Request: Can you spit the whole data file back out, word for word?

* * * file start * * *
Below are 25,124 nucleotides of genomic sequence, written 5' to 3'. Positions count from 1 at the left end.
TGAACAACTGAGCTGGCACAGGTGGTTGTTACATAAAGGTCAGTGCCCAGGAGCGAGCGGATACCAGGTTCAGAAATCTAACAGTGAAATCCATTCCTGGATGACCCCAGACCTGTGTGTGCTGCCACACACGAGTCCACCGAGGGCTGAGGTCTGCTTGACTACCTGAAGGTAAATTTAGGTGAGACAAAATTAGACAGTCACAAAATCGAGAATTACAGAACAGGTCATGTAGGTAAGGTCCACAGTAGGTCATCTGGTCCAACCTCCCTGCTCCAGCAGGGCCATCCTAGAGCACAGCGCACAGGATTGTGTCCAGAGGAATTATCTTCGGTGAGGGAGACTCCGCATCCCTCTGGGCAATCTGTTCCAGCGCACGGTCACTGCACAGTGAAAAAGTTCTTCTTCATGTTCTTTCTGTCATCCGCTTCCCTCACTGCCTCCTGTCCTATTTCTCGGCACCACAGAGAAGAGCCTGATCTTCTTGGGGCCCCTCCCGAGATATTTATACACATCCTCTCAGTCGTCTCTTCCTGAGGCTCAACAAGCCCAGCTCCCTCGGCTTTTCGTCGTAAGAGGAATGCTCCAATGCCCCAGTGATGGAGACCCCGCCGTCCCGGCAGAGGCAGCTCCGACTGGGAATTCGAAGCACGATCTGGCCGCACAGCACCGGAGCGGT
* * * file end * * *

Below are 25,124 nucleotides of genomic sequence, written 5' to 3'. Positions count from 1 at the left end.
TGAACAACTGAGCTGGCACAGGTGGTTGTTACATAAAGGTCAGTGCCCAGGAGCGAGCGGATACCAGGTTCAGAAATCTAACAGTGAAATCCATTCCTGGATGACCCCAGACCTGTGTGTGCTGCCACACACGAGTCCACCGAGGGCTGAGGTCTGCTTGACTACCTGAAGGTAAATTTAGGTGAGACAAAATTAGACAGTCACAAAATCGAGAATTACAGAACAGGTCATGTAGGTAAGGTCCACAGTAGGTCATCTGGTCCAACCTCCCTGCTCCAGCAGGGCCATCCTAGAGCACAGCGCACAGGATTGTGTCCAGAGGAATTATCTTCGGTGAGGGAGACTCCGCATCCCTCTGGGCAATCTGTTCCAGCGCACGGTCACTGCACAGTGAAAAAGTTCTTCTTCATGTTCTTTCTGTCATCCGCTTCCCTCACTGCCTCCTGTCCTATTTCTCGGCACCACAGAGAAGAGCCTGATCTTCTTGGGGCCCCTCCCGAGATATTTATACACATCCTCTCAGTCGTCTCTTCCTGAGGCTCAACAAGCCCAGCTCCCTCGGCTTTTCGTCGTAAGAGGAATGCTCCAATGCCCCAGTGATGGAGACCCCGCCGTCCCGGCAGAGGCAGCTCCGACTGGGAATTCGAAGCACGATCTGGCCGCACAGCACCGGAGCGGT